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Informal education  
Topics/Subjects:
Size and scale  
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Carl Sagan once claimed that the most important lesson we learn from studying the stars is perspective. To address this concept, this activity offers a scale model of the solar system to be evaluated. There are many versions of solar system scale... (View More)

Learners create rocky planets out of playdough, and then learn about distances in our Solar System by placing them the correct distance apart. This activity was designed for use in a library program.

This series of infographic posters and supporting materials and activities explore various physics concepts such as time, mass, pressure, speed, distance and rotation using themes from the Olympics. The images are aimed at helping to demonstrate the... (View More)

This is an activity about scale. Participants will arrange imagery of Earth and many other space objects in order of their size from smallest to largest, their distance from Earth's surface, their temperature from coolest to hottest, and/or their... (View More)

Learners select from a variety of fruits to construct a scale model of the Moon, Earth, and Sun. After determining the correct sizes and distances for their models, they remove the Moon. They consider what it would be like if the nearby Moon were no... (View More)

This is a demonstration about the density of the planets. Learners will compare the relative sizes and masses of scale models of the planets as represented by fruits and other foods. They will then dunk the "planets" in water to highlight the fact... (View More)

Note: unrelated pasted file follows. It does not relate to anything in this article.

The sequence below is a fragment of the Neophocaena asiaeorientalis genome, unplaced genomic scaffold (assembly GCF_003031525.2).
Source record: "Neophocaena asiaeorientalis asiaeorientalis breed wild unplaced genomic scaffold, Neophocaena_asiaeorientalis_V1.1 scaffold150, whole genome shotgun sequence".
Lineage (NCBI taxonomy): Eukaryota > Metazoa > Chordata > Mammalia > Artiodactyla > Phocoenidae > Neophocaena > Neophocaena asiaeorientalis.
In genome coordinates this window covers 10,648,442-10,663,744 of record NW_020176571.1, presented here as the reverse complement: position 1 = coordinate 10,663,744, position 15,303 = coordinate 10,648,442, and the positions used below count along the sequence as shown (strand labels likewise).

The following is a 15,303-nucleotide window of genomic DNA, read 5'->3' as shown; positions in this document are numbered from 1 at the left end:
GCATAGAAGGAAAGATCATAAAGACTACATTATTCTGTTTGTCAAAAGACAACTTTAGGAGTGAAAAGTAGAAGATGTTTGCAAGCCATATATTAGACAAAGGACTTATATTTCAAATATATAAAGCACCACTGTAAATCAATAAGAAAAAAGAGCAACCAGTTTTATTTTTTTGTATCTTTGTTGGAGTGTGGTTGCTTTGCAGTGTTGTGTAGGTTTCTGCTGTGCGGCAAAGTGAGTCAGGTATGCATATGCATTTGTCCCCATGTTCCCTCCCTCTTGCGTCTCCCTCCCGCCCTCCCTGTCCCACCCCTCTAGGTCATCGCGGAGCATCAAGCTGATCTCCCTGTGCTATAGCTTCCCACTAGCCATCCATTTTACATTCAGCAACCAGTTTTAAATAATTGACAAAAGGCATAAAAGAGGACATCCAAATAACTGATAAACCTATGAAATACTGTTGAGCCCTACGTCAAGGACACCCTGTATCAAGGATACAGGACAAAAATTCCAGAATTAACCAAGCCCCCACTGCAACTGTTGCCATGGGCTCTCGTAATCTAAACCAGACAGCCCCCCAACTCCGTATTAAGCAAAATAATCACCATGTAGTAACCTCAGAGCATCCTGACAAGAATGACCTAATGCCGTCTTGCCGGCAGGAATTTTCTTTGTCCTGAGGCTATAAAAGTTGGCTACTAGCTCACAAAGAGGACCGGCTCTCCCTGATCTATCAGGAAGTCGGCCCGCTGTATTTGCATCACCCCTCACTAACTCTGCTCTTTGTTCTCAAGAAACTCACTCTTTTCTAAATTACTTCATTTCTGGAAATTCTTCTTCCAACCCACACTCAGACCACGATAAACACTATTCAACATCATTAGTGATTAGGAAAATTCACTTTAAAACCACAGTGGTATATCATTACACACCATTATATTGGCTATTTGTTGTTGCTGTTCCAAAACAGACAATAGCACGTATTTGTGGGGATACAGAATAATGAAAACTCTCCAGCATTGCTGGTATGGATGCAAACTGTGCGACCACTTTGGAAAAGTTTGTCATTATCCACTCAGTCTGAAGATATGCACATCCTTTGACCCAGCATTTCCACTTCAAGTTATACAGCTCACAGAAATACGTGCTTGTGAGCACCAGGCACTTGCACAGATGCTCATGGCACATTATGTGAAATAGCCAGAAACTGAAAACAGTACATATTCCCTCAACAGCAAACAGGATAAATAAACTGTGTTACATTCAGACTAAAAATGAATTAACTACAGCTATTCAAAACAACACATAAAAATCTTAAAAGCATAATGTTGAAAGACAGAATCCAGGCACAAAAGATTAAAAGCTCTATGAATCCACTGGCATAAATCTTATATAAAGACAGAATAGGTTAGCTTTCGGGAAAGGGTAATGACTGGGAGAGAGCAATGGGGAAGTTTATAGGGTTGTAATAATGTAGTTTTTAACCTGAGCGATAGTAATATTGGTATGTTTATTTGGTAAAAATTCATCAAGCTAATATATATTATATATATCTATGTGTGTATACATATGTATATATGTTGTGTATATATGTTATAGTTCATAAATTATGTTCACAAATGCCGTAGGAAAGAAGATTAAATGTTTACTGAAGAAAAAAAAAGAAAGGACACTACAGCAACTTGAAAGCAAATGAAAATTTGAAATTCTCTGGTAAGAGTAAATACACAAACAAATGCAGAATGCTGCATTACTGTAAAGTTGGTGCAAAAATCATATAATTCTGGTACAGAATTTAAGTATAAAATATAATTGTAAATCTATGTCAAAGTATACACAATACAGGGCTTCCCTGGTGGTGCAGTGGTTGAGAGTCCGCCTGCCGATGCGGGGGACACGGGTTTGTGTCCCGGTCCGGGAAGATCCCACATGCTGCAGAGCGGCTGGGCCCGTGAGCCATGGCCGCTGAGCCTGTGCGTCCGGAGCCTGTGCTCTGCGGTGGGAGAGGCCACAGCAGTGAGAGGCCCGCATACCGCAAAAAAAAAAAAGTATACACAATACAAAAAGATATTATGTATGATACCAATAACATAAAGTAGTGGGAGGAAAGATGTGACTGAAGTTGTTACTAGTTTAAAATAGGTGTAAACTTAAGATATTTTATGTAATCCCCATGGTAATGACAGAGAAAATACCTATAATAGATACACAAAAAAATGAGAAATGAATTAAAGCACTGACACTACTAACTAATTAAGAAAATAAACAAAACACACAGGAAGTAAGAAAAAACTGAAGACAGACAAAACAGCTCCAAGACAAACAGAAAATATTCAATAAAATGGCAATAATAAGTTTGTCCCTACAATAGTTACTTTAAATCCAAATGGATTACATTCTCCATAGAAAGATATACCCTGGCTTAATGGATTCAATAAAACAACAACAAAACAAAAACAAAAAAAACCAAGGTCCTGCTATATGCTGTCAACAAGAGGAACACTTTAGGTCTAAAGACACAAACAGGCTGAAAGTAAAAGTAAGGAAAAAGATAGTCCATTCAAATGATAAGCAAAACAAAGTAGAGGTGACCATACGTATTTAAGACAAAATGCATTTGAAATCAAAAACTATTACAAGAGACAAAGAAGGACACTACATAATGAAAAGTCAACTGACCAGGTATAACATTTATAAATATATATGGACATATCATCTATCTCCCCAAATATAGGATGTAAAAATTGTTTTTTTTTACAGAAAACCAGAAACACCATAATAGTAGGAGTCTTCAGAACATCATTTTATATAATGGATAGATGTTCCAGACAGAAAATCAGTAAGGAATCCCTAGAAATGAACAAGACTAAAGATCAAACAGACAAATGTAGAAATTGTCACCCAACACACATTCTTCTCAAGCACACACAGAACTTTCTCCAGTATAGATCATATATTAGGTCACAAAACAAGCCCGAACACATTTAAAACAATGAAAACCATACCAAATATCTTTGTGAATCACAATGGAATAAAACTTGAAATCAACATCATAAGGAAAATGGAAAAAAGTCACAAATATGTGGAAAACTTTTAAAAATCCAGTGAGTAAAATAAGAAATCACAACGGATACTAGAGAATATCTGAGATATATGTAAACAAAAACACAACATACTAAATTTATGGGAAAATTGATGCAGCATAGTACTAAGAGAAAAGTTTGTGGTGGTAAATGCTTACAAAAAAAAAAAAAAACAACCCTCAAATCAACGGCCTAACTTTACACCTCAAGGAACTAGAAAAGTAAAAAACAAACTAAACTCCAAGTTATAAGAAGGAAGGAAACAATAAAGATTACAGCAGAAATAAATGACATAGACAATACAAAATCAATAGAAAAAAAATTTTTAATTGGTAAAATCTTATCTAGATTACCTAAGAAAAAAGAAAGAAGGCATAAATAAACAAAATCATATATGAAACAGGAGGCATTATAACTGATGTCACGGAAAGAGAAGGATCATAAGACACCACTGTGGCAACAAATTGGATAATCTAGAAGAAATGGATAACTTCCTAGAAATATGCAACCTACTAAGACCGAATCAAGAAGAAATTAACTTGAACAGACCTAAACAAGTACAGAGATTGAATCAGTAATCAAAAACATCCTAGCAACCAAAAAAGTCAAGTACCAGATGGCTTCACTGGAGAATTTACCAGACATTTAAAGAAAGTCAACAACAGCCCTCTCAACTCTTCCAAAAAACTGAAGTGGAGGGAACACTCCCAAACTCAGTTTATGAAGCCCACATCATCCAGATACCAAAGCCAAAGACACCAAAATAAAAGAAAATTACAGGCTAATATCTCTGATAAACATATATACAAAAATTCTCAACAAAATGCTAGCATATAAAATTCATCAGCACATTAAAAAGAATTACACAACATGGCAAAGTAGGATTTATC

Learners will shrink the scale of the solar system to the size of their neighborhood and compare the relative sizes of scale models of the planets, two dwarf planets, and a comet as represented by fruits and other foods. This activity requires... (View More)

Keywords: Jupiter

The 9-session NASA Family Science Night program emables middle school children and their families to discover the wide variety of science, technology, engineering, and mathematics being performed at NASA and in everyday life. Family Science Night... (View More)

Audience: Informal education

This resource gives an impression of how immense our Universe is by employing a method used many times in "Power of 10" films - that is, starting with an image of the Earth and then zooming out towards the furthest visible reaches of our Universe.... (View More)

Audience: Informal education

How big is the Earth’s atmosphere and where does space begin? This is a question that many students have trouble picturing and this activity helps them get a handle on the relative size of the Earth’s atmosphere and the various ideas about where... (View More)

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